|Become a subject matter expect in the area of AWS PrivateLinks, Network Perimeter architecture, and networking in public clouds.||Read AWS documentation|
|Create and deliver at least three presentations for the organization.||Take AWS class|
|Actively, meaningfully and constructively participate in all meetings I am invited to.||Review each meeting agenda the night prior and prepare|
|Start and help run the Community of Practice for Program Managers within my organization.||Make suggestions and ask relevant questions in every meeting attended|
|Meet with newly assigned skip level leadership team|
|Setup communication and stakeholder management plan for each program|
|Share community of practice proposal with the new leadership team|
Step 3. Let’s rank our objectives in the order of importance. The way to do that is by thinking about them in terms of three criteria.
- What do I want to do
- What I am good at
- What the organization needs from me.
For instance. If I want to initiate a penetration testing workflow for new services within my organization and I am super excited about it. It should be more important than things I have very low interest in doing. However, it’s important to be honest and ask am I good at it. Do I have the necessary skills and competency to accomplish this objective. am I best for this work. If the answer is ‘No’, It doesn’t mean we should not learn and pursue new tasks and skills, but it should not be the highest priority getting us to our long-term goals in the most effective manner possible.
Now let’s take an objective look at what our organization and our leadership team is prioritizing. Let’s say that improving performance, scalability and security for our customers is the top of mind business objective for the leadership team. I want to make sure I prioritize the delivery of the programs in this space.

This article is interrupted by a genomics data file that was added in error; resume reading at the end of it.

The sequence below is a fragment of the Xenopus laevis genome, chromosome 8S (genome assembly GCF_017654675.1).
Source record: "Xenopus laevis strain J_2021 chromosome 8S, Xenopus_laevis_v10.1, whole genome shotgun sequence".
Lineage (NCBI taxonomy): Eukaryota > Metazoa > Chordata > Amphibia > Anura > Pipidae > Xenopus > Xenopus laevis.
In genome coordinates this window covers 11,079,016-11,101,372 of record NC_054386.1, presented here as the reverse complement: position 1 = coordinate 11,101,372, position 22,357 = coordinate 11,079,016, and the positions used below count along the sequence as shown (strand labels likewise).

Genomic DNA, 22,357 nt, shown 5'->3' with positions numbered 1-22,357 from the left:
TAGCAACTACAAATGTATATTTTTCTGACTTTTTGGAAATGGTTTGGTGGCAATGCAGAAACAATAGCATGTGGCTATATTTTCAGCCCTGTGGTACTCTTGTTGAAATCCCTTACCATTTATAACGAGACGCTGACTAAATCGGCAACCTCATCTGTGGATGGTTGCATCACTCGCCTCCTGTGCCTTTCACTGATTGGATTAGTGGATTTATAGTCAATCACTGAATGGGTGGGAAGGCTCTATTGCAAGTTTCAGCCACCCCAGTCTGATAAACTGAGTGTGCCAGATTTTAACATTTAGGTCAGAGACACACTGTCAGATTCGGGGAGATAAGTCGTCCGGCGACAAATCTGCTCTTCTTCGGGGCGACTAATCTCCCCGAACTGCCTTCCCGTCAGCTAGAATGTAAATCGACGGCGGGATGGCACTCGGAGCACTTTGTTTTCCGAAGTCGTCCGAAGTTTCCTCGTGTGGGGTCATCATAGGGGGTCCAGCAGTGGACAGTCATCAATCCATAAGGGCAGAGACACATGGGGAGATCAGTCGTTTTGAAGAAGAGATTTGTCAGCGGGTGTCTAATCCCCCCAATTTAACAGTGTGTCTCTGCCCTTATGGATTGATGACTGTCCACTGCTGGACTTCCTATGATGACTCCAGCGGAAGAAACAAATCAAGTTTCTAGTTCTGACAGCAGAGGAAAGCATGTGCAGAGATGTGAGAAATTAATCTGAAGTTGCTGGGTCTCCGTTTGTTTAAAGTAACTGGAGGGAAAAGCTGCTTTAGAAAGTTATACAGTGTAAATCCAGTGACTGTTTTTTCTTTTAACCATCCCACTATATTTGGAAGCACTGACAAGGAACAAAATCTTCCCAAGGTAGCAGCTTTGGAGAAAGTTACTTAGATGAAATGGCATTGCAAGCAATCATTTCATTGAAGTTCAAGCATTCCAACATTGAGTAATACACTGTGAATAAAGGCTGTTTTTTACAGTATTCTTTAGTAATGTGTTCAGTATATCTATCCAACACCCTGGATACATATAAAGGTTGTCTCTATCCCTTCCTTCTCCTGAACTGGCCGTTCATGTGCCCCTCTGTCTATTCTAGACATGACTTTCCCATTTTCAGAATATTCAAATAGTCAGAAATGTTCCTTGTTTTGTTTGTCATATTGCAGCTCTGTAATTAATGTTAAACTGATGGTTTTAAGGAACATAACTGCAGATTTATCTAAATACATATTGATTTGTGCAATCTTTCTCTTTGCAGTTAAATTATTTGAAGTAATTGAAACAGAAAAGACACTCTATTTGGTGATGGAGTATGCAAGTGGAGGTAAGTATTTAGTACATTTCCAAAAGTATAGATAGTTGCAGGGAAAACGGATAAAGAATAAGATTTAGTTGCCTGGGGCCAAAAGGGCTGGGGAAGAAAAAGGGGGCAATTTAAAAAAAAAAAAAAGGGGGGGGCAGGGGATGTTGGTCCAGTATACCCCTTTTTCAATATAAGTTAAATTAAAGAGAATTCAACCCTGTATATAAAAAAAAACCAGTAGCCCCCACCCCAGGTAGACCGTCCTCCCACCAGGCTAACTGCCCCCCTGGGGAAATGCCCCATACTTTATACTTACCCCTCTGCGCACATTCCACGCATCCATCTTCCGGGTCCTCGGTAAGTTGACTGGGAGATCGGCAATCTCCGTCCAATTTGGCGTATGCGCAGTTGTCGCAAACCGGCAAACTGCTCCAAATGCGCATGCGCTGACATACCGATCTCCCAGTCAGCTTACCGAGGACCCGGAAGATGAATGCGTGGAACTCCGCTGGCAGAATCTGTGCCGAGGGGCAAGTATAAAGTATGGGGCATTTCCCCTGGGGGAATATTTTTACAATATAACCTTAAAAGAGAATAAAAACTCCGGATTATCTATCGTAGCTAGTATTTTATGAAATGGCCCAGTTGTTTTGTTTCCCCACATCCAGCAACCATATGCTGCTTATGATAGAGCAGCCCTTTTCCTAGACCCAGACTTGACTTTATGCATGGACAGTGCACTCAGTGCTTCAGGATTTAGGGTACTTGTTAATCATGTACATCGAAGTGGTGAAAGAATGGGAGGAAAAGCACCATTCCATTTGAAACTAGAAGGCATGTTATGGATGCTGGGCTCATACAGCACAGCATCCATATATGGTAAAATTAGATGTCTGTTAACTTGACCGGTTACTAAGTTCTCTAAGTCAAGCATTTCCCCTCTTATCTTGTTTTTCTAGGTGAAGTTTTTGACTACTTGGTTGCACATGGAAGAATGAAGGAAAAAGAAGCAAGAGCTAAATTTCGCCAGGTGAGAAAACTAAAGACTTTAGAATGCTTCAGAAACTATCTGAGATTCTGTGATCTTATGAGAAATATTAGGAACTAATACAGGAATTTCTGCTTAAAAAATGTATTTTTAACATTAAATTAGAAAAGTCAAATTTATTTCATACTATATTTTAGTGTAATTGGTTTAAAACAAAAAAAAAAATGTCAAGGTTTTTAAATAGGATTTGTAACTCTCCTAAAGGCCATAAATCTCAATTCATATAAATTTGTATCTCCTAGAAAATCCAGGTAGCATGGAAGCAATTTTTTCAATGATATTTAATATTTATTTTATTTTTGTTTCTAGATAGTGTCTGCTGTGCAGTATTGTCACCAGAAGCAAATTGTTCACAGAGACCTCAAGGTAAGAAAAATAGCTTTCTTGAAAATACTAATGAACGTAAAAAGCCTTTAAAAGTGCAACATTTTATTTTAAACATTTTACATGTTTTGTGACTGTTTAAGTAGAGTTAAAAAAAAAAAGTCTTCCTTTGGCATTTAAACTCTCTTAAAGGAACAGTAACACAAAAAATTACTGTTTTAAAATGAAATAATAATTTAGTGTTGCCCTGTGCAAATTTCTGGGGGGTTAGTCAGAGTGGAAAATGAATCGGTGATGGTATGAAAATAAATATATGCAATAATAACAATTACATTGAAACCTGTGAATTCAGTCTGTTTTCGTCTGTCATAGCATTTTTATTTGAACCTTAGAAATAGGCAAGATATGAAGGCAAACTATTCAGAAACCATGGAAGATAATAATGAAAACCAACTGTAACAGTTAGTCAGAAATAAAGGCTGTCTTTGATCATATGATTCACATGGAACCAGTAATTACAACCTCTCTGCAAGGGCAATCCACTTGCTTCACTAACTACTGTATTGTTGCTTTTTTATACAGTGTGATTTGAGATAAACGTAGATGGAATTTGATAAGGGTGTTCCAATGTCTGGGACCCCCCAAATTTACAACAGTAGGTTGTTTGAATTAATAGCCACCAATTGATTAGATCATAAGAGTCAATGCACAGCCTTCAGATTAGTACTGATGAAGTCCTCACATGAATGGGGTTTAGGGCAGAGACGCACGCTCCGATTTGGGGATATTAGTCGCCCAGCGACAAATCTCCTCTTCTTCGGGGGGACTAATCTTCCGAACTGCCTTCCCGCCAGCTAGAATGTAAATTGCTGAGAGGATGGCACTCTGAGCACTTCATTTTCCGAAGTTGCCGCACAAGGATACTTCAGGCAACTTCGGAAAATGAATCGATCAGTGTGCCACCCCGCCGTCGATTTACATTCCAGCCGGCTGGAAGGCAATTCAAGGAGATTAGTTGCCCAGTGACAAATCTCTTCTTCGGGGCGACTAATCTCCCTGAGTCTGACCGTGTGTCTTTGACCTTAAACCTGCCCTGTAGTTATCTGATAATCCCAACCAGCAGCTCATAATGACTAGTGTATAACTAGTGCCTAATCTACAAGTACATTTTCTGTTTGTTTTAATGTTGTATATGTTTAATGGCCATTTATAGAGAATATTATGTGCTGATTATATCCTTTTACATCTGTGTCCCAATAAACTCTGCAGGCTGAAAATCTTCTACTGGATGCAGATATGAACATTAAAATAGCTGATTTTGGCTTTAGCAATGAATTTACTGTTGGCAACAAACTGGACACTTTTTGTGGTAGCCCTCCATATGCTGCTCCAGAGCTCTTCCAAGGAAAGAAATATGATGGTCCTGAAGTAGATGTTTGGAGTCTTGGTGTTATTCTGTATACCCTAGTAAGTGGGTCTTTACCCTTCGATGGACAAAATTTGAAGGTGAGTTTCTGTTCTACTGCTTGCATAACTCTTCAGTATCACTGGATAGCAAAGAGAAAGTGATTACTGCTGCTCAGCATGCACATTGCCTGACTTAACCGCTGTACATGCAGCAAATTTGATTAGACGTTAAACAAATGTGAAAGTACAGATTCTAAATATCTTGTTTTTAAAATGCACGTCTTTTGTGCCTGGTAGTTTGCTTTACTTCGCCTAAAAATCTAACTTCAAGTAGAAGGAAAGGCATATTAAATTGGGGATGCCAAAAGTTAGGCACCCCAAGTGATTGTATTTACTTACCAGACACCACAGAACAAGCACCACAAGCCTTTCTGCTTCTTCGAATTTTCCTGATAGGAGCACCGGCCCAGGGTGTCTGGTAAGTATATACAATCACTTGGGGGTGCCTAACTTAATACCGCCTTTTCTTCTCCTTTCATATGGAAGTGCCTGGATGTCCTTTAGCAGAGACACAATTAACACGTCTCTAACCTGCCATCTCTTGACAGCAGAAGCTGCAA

Now for each of the 3 criteria, let’s assign a rating from 1 to 10. Below is a sorted list of objectives:
|Strategic Objectives||What I want to do||What I am good at||What my organization needs||SUM|
|Perimeter network program delivery||9||9||10||28|
|Public cloud network redesign delivery||8||8||10||26|
|Actively, meaningfully and constructively participate in all meetings I am invited to.||7||8||8||23|
|Start and help run the Community of Practice for Program Managers within my organization.||7||7||6||20|
|Become a subject matter expect in the area of AWS PrivateLinks, Network Perimeter architecture, and networking in public clouds||8||7||7||22|
|Create and deliver at least three presentations for the organization||6||7||7||20|
Now let’s turn our attention to our targets, or items that have a weekly timeframe. Our goal here is to stack-rank these targets based on which objective their our furthering, and how effectively they advance that particular objective. Note, it is possible, and in fact likely that we’ll have multiple targets associated with a given objective.
I created sample table adding the scores for my objective from the table above and adding 10 points if the target is very effective in getting me closer to meeting that objective and 5 if the objective somewhat meeting the objective, then I sorted the targets by their overall score, which got me a prioritized list of targets:
|Target||Objective||Objective Importance Score||Effectiveness (in addressing the objective)||Overall Score|
|Provide centralized place for program status||Perimeter network program delivery||High (28)||Very Well (+10)||38|
|Identify program risk, dependencies, progress towards mitigation||Perimeter network program delivery||High (28)||Very Well (+10)||38|
|Setup communication and stakeholder management plan for each program||Public cloud network redesign delivery||High (28)||Very Well (+10)||38|